These tiles seem to adorn even the dingiest of corners, making the backstreets beautiful with a quirky charm that had me wandering aimlessly for hours.

The buildings themselves are pretty impressive too. 

Above- Rossio Railway Station, Lisbon                                                           Above- Porto                            
Below- Commerce Square, Lisbon        

Finally, this is the view from the river bank in Porto at night- I think it speaks for itself. 

Have you ever been to Portugal? Where would you recommend I try next?

You might also like... Seven big Italian cities, three weeks and an almost non-existent budget...

Sunday, 19 January 2014

The time a frog got stuck on my face...

Restrained to a small Scottish island for the time-being, I've been having a think back to some of my most ridiculous travel experiences. This is certainly one of them...

It was 2008- aged sixteen and out of Europe for the first time in my life, it was understandable that an expedition into the Honduran rainforest was pretty exciting for me. I'd been saving for over a year and couldn't sleep for weeks before we left, so by the time we had actually arrived in the jungle, I was practically uncontainable.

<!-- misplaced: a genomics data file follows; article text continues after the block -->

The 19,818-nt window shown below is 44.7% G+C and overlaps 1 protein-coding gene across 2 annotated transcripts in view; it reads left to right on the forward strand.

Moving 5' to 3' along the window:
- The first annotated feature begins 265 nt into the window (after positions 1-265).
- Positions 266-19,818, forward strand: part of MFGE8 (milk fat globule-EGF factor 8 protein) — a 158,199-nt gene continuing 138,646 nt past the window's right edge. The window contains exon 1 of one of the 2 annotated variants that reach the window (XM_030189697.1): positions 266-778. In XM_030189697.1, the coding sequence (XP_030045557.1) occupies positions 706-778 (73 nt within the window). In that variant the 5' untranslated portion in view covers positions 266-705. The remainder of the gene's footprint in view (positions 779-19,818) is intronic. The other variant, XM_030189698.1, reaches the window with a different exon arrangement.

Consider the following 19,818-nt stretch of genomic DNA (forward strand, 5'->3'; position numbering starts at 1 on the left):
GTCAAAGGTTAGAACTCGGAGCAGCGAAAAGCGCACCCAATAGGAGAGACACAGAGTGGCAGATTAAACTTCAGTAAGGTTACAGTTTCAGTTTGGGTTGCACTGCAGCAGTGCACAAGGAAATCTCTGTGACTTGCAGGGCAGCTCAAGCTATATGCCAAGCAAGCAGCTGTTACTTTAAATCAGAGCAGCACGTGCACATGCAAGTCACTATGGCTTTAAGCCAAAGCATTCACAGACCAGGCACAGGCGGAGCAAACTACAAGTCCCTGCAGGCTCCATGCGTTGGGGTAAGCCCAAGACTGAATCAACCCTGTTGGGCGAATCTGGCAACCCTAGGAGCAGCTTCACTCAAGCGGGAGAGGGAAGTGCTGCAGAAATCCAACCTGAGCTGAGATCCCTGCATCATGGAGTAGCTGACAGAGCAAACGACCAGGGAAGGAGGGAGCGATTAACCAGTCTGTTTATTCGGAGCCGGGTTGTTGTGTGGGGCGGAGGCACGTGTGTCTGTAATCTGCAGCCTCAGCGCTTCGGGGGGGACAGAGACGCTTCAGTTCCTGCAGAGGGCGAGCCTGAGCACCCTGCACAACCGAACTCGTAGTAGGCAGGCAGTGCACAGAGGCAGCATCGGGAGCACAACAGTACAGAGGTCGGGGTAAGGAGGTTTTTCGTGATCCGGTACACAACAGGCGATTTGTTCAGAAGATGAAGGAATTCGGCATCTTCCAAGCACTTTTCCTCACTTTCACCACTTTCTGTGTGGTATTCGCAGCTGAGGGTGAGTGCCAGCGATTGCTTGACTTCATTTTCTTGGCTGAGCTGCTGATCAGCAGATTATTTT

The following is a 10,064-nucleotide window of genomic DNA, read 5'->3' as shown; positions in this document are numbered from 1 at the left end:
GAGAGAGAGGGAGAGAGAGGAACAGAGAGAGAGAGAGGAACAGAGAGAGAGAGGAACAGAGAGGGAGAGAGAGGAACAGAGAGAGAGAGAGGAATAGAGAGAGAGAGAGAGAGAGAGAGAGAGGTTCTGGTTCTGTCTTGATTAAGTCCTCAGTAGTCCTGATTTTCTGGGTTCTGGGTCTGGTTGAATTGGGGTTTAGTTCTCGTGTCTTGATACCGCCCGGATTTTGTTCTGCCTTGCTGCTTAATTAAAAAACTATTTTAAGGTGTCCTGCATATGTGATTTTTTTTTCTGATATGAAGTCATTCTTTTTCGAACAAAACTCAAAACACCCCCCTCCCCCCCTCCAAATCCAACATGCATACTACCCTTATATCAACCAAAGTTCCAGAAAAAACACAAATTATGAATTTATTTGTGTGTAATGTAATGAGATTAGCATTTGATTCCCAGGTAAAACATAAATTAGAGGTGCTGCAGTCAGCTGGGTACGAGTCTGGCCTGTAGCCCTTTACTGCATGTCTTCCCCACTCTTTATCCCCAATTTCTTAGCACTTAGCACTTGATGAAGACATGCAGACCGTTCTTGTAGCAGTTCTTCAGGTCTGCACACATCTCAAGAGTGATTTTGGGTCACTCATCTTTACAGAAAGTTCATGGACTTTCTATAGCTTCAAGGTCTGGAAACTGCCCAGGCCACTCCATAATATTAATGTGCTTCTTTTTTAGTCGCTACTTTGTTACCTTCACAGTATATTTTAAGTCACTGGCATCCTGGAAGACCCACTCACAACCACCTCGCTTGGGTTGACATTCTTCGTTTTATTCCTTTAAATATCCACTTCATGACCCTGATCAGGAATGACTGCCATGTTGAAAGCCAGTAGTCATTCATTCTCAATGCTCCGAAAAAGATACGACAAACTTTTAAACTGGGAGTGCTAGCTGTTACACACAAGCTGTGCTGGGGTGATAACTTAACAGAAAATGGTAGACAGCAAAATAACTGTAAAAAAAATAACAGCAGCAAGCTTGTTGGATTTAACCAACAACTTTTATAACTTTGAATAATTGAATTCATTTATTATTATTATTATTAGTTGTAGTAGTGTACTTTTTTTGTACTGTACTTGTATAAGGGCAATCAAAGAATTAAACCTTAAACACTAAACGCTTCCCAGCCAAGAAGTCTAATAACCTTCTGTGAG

Look how excited I was by these creatures...

"Oh wow! So many bees! Fascinating! I'll just let them buzz all around me as I take this photo!"

Every new bug was photographed, long, sweaty treks were greeted with boundless enthusiasm and (to my regret) this frog was so interesting that I just had to have a closer look....

...and then it looked at me...

The next thing I knew, it was flying through the air and landing with a splat onto my cheek! I tried to prize it off but its little feet were clinging onto my skin- two of his toes were poking into my mouth. 

"Don't hurt it!" cried the sympathetic, but slightly hysterical researchers we were supposed to be 'assisting'.

I was stumbling around, bent in two with a combination of laughter and panic, until I eventually managed to wiggle my two fingers under the frog's slimy belly and un-stick him. Maybe I imagined the slurping sound as he reluctantly gave up his sticky grasp?

Anyway, that was the last time I looked an amphibian in the eyes.

Honduras is beautiful though- you should go!